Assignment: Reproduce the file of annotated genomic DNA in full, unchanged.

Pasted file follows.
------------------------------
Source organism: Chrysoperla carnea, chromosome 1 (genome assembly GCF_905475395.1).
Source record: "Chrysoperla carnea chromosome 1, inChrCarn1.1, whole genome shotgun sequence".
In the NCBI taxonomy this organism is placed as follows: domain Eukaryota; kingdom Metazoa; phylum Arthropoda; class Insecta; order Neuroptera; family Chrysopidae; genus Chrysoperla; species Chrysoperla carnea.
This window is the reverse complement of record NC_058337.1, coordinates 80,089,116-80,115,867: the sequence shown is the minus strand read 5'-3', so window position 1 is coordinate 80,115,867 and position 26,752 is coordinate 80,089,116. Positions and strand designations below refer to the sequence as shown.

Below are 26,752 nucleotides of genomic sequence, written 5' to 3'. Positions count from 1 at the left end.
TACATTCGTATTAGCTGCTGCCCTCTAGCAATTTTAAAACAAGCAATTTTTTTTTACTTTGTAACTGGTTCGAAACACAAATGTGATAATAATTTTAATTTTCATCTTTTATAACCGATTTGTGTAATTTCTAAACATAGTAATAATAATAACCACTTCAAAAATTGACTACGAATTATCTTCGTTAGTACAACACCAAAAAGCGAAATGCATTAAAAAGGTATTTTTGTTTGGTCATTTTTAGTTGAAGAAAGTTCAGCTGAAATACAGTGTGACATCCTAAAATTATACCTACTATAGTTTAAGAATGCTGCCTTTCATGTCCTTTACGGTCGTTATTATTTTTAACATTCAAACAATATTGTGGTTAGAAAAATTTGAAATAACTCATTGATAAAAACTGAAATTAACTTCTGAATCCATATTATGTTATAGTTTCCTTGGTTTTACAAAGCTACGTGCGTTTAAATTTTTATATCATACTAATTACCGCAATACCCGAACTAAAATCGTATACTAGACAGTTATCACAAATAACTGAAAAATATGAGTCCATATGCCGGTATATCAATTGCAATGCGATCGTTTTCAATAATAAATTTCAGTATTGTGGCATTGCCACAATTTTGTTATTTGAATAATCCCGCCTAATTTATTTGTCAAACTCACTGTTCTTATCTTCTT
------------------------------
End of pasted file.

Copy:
Source organism: Chrysoperla carnea, chromosome 1 (genome assembly GCF_905475395.1).
Source record: "Chrysoperla carnea chromosome 1, inChrCarn1.1, whole genome shotgun sequence".
In the NCBI taxonomy this organism is placed as follows: domain Eukaryota; kingdom Metazoa; phylum Arthropoda; class Insecta; order Neuroptera; family Chrysopidae; genus Chrysoperla; species Chrysoperla carnea.
This window is the reverse complement of record NC_058337.1, coordinates 80,089,116-80,115,867: the sequence shown is the minus strand read 5'-3', so window position 1 is coordinate 80,115,867 and position 26,752 is coordinate 80,089,116. Positions and strand designations below refer to the sequence as shown.

Below are 26,752 nucleotides of genomic sequence, written 5' to 3'. Positions count from 1 at the left end.
TACATTCGTATTAGCTGCTGCCCTCTAGCAATTTTAAAACAAGCAATTTTTTTTTACTTTGTAACTGGTTCGAAACACAAATGTGATAATAATTTTAATTTTCATCTTTTATAACCGATTTGTGTAATTTCTAAACATAGTAATAATAATAACCACTTCAAAAATTGACTACGAATTATCTTCGTTAGTACAACACCAAAAAGCGAAATGCATTAAAAAGGTATTTTTGTTTGGTCATTTTTAGTTGAAGAAAGTTCAGCTGAAATACAGTGTGACATCCTAAAATTATACCTACTATAGTTTAAGAATGCTGCCTTTCATGTCCTTTACGGTCGTTATTATTTTTAACATTCAAACAATATTGTGGTTAGAAAAATTTGAAATAACTCATTGATAAAAACTGAAATTAACTTCTGAATCCATATTATGTTATAGTTTCCTTGGTTTTACAAAGCTACGTGCGTTTAAATTTTTATATCATACTAATTACCGCAATACCCGAACTAAAATCGTATACTAGACAGTTATCACAAATAACTGAAAAATATGAGTCCATATGCCGGTATATCAATTGCAATGCGATCGTTTTCAATAATAAATTTCAGTATTGTGGCATTGCCACAATTTTGTTATTTGAATAATCCCGCCTAATTTATTTGTCAAACTCACTGTTCTTATCTTCTT